All over the news, one can see the massive sea of protest currently befalling the state of Wisconsin in a dispute between workers and the governor. Most news outlets have discussed how it is a dispute between the governor’s cuts and workers’ rights issues over things like collective bargaining. Governor Walker’s budget dealing impasse is problematic for public transit in Wisconsin because it “could remove that collective bargaining protection from transit workers, thereby risking $3.6 million in annual federal aid that Green Bay metro receives.”
The reason why this stalemate must be resolved is, if the U.S. is to move forward on transportation, then a robust and effective public transit system is essential. This stalemate, therefore, has the potential to cause problems for the Green Bay area especially if Federal funds for public transit are not allocated or awarded.
In particular, the “Green Bay Metro cannot provide the service it does if it loses federal funding, but ‘I don’t want people to panic and say we won’t have bus service. That’s not been decided. Things are dynamic.”
Indeed, the situation in Wisconsin is unfolding before our very eyes in a dynamic fashion. How the impasse will be resolved and what, if anything, it means for future public transportation funding in particular is also uncertain. What needs to be looked at are ways to resolve budgetary issues so that crucial funding for green transportation is not lost because of this impasse.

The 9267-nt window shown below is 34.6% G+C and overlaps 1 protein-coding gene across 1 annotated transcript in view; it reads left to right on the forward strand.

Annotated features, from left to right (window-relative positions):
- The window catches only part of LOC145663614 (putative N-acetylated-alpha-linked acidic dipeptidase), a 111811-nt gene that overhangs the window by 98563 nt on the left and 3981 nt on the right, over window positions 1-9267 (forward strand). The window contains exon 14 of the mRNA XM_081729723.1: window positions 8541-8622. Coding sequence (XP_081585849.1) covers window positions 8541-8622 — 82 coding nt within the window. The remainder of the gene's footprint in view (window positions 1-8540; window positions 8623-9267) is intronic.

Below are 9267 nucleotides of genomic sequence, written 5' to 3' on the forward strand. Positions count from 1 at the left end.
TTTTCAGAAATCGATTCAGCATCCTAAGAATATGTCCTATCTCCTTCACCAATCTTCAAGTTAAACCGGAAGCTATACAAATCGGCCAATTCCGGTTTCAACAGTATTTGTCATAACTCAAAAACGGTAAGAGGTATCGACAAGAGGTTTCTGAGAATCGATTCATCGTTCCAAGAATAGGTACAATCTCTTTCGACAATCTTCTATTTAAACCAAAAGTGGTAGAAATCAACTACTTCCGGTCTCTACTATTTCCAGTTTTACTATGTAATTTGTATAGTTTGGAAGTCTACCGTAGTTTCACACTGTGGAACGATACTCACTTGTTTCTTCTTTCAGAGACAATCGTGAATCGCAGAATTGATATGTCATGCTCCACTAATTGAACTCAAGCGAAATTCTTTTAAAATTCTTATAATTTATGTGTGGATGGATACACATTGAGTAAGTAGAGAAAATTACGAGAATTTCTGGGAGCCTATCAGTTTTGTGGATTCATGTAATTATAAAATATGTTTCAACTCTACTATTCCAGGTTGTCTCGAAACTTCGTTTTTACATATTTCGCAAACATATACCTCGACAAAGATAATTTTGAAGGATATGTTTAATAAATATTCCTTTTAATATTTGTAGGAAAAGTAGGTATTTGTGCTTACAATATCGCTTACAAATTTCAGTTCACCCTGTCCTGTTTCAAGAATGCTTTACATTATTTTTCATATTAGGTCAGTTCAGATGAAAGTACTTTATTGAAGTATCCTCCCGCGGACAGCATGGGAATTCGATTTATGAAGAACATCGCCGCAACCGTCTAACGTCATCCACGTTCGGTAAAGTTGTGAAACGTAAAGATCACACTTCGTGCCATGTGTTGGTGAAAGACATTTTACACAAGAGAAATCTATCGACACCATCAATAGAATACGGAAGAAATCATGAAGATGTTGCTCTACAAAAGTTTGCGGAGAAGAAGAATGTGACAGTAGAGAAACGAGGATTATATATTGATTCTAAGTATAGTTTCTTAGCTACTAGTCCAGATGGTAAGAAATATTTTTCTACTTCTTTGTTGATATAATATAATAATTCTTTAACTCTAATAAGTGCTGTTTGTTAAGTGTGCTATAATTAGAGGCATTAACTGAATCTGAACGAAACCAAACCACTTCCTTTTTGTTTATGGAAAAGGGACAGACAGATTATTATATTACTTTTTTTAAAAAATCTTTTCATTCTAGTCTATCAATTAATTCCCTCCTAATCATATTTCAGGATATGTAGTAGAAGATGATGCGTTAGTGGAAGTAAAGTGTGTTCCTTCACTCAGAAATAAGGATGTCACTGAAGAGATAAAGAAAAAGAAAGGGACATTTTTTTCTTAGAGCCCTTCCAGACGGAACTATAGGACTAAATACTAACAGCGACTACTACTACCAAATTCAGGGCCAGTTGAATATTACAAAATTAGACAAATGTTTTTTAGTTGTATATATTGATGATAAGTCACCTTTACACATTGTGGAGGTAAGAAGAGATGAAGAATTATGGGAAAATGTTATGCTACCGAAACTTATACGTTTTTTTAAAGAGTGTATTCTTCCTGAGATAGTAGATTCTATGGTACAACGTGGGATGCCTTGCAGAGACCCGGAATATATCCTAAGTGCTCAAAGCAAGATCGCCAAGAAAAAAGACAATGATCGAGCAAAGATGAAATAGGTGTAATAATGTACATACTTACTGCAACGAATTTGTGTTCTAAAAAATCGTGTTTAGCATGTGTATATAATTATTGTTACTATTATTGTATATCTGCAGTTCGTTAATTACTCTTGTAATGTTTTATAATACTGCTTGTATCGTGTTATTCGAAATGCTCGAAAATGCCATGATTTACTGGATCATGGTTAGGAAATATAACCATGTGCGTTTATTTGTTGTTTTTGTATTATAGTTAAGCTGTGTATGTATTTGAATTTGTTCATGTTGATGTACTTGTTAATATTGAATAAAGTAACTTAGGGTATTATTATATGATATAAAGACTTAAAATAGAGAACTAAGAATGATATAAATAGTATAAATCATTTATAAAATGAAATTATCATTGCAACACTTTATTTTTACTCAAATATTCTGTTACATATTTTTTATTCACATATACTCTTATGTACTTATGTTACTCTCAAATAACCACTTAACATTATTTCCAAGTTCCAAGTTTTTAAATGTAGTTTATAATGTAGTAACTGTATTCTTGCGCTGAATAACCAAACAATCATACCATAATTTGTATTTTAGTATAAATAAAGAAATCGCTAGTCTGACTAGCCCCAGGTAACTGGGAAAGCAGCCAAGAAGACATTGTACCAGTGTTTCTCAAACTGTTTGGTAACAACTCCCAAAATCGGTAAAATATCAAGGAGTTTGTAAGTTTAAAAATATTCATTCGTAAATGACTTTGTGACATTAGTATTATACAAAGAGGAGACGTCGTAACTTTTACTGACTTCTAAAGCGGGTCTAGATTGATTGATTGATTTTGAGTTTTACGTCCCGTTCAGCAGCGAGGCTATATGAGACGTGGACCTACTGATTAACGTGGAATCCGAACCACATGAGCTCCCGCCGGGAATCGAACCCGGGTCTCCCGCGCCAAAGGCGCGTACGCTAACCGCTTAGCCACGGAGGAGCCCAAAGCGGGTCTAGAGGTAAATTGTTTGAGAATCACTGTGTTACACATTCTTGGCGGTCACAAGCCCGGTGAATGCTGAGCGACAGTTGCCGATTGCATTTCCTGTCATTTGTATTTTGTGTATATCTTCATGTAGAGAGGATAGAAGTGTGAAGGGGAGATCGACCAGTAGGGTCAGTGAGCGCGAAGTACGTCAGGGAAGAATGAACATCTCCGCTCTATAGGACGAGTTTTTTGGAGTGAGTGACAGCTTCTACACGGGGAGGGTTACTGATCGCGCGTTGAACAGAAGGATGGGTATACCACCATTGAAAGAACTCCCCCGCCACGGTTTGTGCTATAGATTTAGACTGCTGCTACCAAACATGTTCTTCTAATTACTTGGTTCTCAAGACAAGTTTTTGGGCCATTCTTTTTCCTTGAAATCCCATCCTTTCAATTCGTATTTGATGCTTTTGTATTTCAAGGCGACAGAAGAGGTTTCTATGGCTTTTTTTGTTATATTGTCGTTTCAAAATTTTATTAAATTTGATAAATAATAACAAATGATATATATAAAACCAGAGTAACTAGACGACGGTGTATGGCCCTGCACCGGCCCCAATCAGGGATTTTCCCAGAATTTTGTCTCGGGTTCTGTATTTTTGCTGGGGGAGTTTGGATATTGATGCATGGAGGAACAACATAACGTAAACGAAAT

Without compromise and a path to move forward, therefore, things like green transportation can get imperiled. The lesson clearly coming out of Wisconsin clearly says something about the politically charged and vitriolic climate to the point that what should be bipartisan initiatives like investments in green transportation and infrastructure can get imperiled. Even though buses won’t necessarily stop running tomorrow in Green Bay, this impasse currently happening certainly has a degree of uncertainty associated with it.
The degree of uncertainty in Wisconsin should be something that environmentalists and transportation officials should be concerned about. If the dispute does not get resolved soon in terms of the collective bargaining issues with transit workers, that may mean loss of funding to public buses, metrorail, and transit generally for Wisconsin. For the U.S. to move forward with green transportation as a whole, it is clear that all public officials should come together to resolve this dispute in Wisconsin. Therefore, the dispute in Wisconsin is not something that should be shrugged off solely as an internal state matter. Funding for public transit should be a bipartisan effort and hopefully the dispute will be resolved soon so funding is not imperiled.
Article by Patrick Kenney, appearing courtesy Justmeans.